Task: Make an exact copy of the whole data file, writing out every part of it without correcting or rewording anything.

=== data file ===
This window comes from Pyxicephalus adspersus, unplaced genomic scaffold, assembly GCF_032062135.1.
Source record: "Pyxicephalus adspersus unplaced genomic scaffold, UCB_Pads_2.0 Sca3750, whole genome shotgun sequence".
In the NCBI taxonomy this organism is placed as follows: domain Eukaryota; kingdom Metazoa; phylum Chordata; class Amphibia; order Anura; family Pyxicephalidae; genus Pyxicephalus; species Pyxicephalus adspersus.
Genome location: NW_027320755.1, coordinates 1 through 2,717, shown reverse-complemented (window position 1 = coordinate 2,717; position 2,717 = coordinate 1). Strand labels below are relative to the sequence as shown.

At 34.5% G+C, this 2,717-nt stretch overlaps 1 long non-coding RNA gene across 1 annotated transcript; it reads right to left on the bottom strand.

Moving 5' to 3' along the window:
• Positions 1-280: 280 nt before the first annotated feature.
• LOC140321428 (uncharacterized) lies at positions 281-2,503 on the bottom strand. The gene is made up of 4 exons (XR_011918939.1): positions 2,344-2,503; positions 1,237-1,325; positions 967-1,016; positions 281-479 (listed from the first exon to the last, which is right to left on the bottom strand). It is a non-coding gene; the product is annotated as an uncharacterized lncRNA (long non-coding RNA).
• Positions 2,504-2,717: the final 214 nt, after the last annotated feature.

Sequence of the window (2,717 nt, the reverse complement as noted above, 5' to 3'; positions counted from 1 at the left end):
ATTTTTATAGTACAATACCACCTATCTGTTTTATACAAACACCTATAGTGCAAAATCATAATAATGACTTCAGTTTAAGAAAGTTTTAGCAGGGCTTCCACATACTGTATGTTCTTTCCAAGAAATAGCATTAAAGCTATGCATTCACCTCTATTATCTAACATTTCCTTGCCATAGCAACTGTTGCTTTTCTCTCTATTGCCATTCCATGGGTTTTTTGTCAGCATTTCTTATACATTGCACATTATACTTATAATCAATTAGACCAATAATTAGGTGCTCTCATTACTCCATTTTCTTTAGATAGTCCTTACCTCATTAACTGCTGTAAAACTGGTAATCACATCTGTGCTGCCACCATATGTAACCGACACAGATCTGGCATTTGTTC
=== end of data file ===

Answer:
This window comes from Pyxicephalus adspersus, unplaced genomic scaffold, assembly GCF_032062135.1.
Source record: "Pyxicephalus adspersus unplaced genomic scaffold, UCB_Pads_2.0 Sca3750, whole genome shotgun sequence".
In the NCBI taxonomy this organism is placed as follows: domain Eukaryota; kingdom Metazoa; phylum Chordata; class Amphibia; order Anura; family Pyxicephalidae; genus Pyxicephalus; species Pyxicephalus adspersus.
Genome location: NW_027320755.1, coordinates 1 through 2,717, shown reverse-complemented (window position 1 = coordinate 2,717; position 2,717 = coordinate 1). Strand labels below are relative to the sequence as shown.

At 34.5% G+C, this 2,717-nt stretch overlaps 1 long non-coding RNA gene across 1 annotated transcript; it reads right to left on the bottom strand.

Moving 5' to 3' along the window:
• Positions 1-280: 280 nt before the first annotated feature.
• LOC140321428 (uncharacterized) lies at positions 281-2,503 on the bottom strand. The gene is made up of 4 exons (XR_011918939.1): positions 2,344-2,503; positions 1,237-1,325; positions 967-1,016; positions 281-479 (listed from the first exon to the last, which is right to left on the bottom strand). It is a non-coding gene; the product is annotated as an uncharacterized lncRNA (long non-coding RNA).
• Positions 2,504-2,717: the final 214 nt, after the last annotated feature.

Sequence of the window (2,717 nt, the reverse complement as noted above, 5' to 3'; positions counted from 1 at the left end):
ATTTTTATAGTACAATACCACCTATCTGTTTTATACAAACACCTATAGTGCAAAATCATAATAATGACTTCAGTTTAAGAAAGTTTTAGCAGGGCTTCCACATACTGTATGTTCTTTCCAAGAAATAGCATTAAAGCTATGCATTCACCTCTATTATCTAACATTTCCTTGCCATAGCAACTGTTGCTTTTCTCTCTATTGCCATTCCATGGGTTTTTTGTCAGCATTTCTTATACATTGCACATTATACTTATAATCAATTAGACCAATAATTAGGTGCTCTCATTACTCCATTTTCTTTAGATAGTCCTTACCTCATTAACTGCTGTAAAACTGGTAATCACATCTGTGCTGCCACCATATGTAACCGACACAGATCTGGCATTTGTTC